skip to Main Content
Get your free newsletter: Actionable insight each morning for self-directed investors. 

Somero Enterprises (LSE:SOM) is a play on the construction space, but in this case, warehouses, car parks and anywhere else that requires accurate engineering solutions for flat concrete spaces and construction projects requiring large amounts of concrete. But let’s think about warehouses here.

If there was one thing the pandemic taught us, it is that there is a limited supply of warehouse space. Indeed, the current supply and logistics problems being experienced across the world has placed a premium on new warehouse space.

Somero Enterprises is primarily a US-focused play but it has construction industry customer distributed around the world. Its clients have been heavily involved in the construction of new warehouses, needed to address ongoing supply chain problems.

The share price has been as high as 560 p in recent days but it is currently trading at 500p [at time of writing]. The dividend yield of 5.68% looks solid (see below). The company has lost a little momentum recently but the PE ratio is down at 12, making it look relatively cheap compared to last year. The PEG is 0.309 for 2020 and 0.185 on a trailing 12 months basis. Sales growth is up a punchy 82% while EPS growth is up 218% according to Stockopedia.

Established engineer in the concrete construction business

Somero Enterprises has been in the business for a long time, pioneering the Laser Screed machine market in the mid-1980s and building up a solid portfolio of machinery patents since then (over 60 at last count). Its equipment is used to place and screed concrete slabs in all building types, including all floors in multi-storey buildings.

Seasoned investors will remember Somero Enterprises as a rapid growth stock back in 2018, but it capped off several years of strong top-line and profits growth with a plunge in turnover and profits in 2019.


Things do seem to be back on the mend at Somero Enterprises however – its 1H revenue profile looks good ($64m, up from $35m in 1H 2020), thanks in the most part to what it calls “a very strong and highly active US market.” EBITDA was also well up at $24.6m ,from $8.7m. The board is now saying we can expect revenues will be around the $120m mark (up from previous expectations of $100m).

Somero Enterprises is a good dividend play

Investors also like Somero Enterprises because it generates a lot of cash. For example, in 2020 it paid out 16.81 cents in regular dividends along with a supplementary dividend of 18.1 cents. It relies on a formula to calculate this – if the year end cash total surpasses $20m it will distribute 50% of the excess as a dividend.

Somero Enterprises distributed a nine cents per share interim dividend, which is +125% against its 1H 2020 dividend. Net cash at the end of June was $16m.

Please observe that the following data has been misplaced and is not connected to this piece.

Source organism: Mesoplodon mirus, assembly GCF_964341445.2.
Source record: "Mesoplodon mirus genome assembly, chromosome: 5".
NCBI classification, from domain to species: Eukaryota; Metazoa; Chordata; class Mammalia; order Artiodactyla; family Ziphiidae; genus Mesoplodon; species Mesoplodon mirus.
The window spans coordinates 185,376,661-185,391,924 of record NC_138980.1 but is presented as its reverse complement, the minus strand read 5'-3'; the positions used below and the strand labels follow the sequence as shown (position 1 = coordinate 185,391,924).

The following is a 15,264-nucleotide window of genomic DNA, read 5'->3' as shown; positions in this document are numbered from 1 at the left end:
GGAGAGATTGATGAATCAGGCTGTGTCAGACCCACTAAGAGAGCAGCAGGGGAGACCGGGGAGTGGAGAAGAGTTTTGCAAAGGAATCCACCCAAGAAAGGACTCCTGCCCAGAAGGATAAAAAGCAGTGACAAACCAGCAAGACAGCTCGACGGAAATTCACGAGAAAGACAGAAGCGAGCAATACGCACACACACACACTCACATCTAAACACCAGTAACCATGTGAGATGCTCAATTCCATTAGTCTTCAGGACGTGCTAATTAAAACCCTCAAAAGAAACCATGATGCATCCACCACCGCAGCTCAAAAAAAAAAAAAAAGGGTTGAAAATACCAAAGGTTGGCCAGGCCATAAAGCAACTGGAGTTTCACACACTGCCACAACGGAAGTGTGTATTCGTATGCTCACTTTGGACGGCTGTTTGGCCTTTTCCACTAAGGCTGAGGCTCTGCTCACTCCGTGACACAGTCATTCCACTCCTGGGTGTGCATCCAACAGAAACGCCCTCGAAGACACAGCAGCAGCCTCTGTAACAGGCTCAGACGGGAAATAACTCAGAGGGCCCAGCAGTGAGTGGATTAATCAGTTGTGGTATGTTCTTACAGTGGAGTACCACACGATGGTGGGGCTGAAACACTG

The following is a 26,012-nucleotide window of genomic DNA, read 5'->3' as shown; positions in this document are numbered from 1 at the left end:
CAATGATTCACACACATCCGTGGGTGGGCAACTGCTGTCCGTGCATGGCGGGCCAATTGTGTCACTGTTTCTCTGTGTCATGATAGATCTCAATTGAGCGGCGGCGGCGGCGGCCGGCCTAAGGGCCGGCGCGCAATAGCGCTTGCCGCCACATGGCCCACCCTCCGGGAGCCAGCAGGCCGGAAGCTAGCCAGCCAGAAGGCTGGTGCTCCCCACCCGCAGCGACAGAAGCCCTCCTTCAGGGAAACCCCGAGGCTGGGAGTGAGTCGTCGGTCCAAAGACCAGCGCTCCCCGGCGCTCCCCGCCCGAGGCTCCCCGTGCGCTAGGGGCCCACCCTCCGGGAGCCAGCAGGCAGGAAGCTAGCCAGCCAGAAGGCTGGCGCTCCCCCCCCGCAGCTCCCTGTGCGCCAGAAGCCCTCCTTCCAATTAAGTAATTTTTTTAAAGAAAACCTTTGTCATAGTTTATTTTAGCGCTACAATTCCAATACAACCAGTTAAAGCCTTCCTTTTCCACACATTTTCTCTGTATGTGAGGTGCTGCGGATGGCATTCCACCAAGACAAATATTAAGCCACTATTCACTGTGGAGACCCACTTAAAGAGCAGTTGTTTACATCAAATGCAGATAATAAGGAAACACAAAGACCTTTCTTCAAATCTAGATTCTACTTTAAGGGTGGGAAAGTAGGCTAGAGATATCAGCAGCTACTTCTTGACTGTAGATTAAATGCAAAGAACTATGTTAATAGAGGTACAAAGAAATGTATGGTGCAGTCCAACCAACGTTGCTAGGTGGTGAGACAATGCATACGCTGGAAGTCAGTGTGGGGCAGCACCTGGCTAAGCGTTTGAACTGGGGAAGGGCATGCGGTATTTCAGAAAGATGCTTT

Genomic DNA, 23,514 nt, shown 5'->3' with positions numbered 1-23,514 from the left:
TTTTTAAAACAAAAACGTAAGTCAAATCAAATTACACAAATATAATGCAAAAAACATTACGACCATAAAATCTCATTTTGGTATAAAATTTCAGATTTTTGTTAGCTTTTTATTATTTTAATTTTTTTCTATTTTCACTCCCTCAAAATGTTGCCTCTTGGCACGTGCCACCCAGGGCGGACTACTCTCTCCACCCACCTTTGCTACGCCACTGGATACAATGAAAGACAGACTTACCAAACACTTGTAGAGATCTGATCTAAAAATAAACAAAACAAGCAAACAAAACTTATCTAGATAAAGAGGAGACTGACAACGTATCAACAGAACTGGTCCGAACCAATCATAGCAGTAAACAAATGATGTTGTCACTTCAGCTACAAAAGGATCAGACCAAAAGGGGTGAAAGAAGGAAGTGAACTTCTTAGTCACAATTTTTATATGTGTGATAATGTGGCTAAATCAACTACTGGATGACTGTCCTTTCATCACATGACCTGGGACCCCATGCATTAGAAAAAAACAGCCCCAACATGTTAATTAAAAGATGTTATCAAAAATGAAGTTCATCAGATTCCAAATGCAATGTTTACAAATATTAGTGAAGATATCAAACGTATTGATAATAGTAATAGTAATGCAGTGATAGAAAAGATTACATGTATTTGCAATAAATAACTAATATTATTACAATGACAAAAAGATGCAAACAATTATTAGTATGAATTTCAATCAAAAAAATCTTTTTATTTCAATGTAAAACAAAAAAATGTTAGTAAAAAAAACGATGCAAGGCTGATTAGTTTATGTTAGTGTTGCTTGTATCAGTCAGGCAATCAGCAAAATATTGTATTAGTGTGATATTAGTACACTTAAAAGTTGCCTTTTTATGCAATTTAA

Somero Enterprises is obviously keen to use its war chest to reinvest in new projects, including R&D. New products are coming online – e.g. a new plywood sheet stripping machine that can assist with safe removal of shoring.

This company is well-positioned to benefit from the boom in the US construction space in the next 12 months. We still anticipate a government-driven construction frenzy post-pandemic the US has not seen since the 1950s. The expansion of warehouse facilities is going to keep Somero’s clients busy for quite some time to come.

Related

Become a better investor with SharePad Designed to give you the confidence to pick your own investments, Sharepad gives you access to a wealth of information on UK, US & European stocks. Find out more

Please note this article does not constitute investment advice. Investors are encouraged to do their own research beforehand or consult a professional advisor.

Stuart Fieldhouse

Stuart Fieldhouse

Stuart Fieldhouse has spent 25 years in journalism and marketing, including as a wealth management editor for the Financial Times group, covering capital markets and international private banking, and as an investment banking correspondent for Euromoney in Hong Kong. He was the founder editor of The Hedge Fund Journal.

Stuart has worked at CMC Markets, supporting the re-launch of its global financial spread betting and CFD trading platforms. He is also the author of two books on trading, published by Financial Times Pearson. Based in The Armchair Trader’s London office, Stuart continues to advise fund managers, private banks, family offices and other financial institutions.

Stocks in Focus

Here are some of the smaller companies we are following most closely. They all represent significant growth stories in our view. Our in-depth reports go into more detail on why we like them.

Comments


Get your free daily newsletter: 

Thanks to our Partners

Our partners are established, regulated businesses and we are grateful for their support.

Pepperstone
FP Markets
IG
Spreadex
Trade Nation
WisdomTree
ActivTrades
Back To Top